You would first need to prove that the seat that caused the accident was faulty, and once again, we recommend gathering photographic evidence. You would need to be able to prove that the transport company was aware the chair was broken. Once this is done, you could be able to pursue the transport company for compensation for the accident that harmed you. Speak to one of our claim advisors, and they should be able to help get your claim underway.
If you suffer a chair accident, for example, the chair broke due to disrepair causing injuries, and the accident took place in a public place, you could be able to make a claim.
For example, if you were to be injured by a park bench in your local park, that the council is responsible for maintaining, but had failed to then you could possibly make a claim against the council. This also covers seating in places such as children’s playgrounds, bus stops, etc.
Yet again, we recommend you use your phone to take photographs of the seating that caused the injury, to be used as evidence in your claim later on.
If you were injured due to a broken chair and are eligible to make a personal injury claim, a No Win No Fee lawyer from our panel may be able to help you. They may offer to represent you under a Conditional Fee Agreement (CFA), which is a type of No Win No Fee contract. Under this arrangement, you won’t have to pay an upfront fee or an ongoing fee for their services, nor will you pay a fee for their work if your claim fails.
If your claim is successful, then your lawyer will take a success fee. This is a small percentage of your compensation award. However, this percentage is regulated by a legislative cap, which helps to make sure that the majority of your award will go to you.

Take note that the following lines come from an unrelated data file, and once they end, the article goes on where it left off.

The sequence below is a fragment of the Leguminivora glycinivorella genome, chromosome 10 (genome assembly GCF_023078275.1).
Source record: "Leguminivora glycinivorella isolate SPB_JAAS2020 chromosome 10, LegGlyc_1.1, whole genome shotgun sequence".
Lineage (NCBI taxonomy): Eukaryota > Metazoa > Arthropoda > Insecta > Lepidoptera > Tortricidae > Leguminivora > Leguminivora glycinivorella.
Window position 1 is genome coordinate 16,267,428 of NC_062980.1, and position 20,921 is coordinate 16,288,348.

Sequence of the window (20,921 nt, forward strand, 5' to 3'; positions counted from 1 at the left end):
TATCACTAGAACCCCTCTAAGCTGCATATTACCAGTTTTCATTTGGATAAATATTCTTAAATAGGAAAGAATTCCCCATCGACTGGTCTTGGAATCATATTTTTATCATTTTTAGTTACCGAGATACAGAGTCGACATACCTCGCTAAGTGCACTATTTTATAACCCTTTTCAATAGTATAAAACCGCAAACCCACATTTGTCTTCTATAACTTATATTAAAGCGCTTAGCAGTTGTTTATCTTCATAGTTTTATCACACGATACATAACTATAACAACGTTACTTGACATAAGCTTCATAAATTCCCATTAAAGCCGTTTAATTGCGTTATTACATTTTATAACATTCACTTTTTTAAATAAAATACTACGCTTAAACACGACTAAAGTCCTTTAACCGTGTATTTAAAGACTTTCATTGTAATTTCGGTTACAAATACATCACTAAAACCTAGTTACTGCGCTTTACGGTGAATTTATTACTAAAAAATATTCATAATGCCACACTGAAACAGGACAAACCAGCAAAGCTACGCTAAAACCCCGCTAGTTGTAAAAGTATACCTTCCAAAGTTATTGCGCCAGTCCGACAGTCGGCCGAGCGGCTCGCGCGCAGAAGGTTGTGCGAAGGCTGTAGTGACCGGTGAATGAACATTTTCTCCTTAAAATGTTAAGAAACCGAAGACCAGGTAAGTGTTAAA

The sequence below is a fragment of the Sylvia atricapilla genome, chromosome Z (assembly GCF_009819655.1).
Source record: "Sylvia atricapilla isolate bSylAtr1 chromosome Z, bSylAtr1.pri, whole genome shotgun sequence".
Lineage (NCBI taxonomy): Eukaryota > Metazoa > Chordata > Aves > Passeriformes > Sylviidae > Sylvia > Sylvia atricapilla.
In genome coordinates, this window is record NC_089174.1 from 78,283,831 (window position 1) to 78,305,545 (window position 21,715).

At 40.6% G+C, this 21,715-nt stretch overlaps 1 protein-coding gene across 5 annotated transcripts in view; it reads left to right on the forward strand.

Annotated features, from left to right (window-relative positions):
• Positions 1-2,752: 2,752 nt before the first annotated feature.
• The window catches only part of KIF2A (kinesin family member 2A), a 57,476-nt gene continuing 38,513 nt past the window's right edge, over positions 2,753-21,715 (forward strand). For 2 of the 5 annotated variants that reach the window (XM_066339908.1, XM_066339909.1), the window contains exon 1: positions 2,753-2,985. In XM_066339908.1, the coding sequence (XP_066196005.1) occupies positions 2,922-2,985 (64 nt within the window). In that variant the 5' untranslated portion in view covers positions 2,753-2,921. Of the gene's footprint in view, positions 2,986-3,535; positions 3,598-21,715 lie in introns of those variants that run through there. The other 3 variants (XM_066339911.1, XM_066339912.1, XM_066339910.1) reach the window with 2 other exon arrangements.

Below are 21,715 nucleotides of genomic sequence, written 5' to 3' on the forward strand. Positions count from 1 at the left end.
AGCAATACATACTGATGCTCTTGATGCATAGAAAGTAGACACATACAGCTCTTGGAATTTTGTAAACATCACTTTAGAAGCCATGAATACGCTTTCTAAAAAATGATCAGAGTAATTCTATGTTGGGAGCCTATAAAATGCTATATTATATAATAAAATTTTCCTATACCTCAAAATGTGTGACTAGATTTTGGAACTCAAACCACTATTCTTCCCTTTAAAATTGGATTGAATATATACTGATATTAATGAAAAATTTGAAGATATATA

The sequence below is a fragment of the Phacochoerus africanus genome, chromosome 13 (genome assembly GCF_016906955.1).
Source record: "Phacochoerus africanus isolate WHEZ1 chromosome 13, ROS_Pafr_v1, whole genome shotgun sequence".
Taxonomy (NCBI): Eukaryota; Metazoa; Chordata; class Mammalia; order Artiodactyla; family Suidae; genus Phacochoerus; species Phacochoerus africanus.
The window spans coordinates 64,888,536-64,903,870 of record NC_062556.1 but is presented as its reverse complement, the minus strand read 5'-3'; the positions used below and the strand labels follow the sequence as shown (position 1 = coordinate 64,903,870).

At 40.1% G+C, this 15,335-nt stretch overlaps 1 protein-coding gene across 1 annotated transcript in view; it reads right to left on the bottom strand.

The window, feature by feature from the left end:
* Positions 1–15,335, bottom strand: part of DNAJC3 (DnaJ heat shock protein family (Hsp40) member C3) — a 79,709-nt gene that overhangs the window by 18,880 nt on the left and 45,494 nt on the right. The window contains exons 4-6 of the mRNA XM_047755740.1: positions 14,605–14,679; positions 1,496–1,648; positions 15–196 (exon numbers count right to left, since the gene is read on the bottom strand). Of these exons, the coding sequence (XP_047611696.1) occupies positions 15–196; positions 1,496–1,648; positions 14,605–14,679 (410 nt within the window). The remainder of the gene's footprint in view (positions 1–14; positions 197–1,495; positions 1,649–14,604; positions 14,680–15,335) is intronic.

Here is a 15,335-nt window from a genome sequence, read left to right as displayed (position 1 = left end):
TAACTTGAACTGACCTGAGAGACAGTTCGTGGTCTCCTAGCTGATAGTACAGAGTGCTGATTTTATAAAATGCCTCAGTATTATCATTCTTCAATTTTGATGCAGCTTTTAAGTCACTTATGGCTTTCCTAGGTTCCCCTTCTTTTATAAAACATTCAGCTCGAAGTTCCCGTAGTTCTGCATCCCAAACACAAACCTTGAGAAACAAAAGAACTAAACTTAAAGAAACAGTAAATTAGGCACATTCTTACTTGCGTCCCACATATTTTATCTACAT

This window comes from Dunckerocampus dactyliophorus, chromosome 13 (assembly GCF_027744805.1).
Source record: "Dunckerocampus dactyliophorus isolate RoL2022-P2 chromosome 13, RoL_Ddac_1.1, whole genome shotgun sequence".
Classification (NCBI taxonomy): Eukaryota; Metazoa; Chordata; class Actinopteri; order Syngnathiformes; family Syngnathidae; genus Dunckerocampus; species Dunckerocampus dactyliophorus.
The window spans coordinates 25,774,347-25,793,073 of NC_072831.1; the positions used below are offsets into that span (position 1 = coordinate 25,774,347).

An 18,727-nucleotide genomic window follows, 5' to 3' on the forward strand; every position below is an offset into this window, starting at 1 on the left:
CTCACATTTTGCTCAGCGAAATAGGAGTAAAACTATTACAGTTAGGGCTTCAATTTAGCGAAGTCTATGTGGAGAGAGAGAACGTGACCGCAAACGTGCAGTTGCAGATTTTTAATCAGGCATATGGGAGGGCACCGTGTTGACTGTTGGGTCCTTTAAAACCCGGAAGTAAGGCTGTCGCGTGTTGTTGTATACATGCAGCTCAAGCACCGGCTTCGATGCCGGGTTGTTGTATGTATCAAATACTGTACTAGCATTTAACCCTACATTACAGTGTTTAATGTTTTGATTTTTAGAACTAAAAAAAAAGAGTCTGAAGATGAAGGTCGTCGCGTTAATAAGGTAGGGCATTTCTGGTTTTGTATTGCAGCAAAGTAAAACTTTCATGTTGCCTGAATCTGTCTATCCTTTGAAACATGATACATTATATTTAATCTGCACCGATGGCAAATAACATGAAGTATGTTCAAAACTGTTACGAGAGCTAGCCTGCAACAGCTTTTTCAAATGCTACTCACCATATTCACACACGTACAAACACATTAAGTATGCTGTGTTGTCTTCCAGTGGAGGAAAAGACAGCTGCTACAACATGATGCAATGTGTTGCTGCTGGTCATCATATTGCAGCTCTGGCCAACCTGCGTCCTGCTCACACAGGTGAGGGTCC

To find out if a No Win No Fee lawyer from our expert panel could help you with your claim, contact our team today. One of our advisors can evaluate your case, and answer any questions you might have about the personal injury claims process. If they find your claim to be valid, they may then connect you with a lawyer from our panel. To get started:
You may find the information at the following external links to be of some use to you:
- The Health & Safety Responsibilities Of Schools
- What Is An Accident Book?
- NHS Information On Hand Injuries
- To learn more about how to claim compensation for an injury, head here. You can find details about the criteria for making the likes of a personal injury claim, as well as find example compensation payouts
If you need any more advice on broken chair accident claims, please don’t hesitate to get in touch.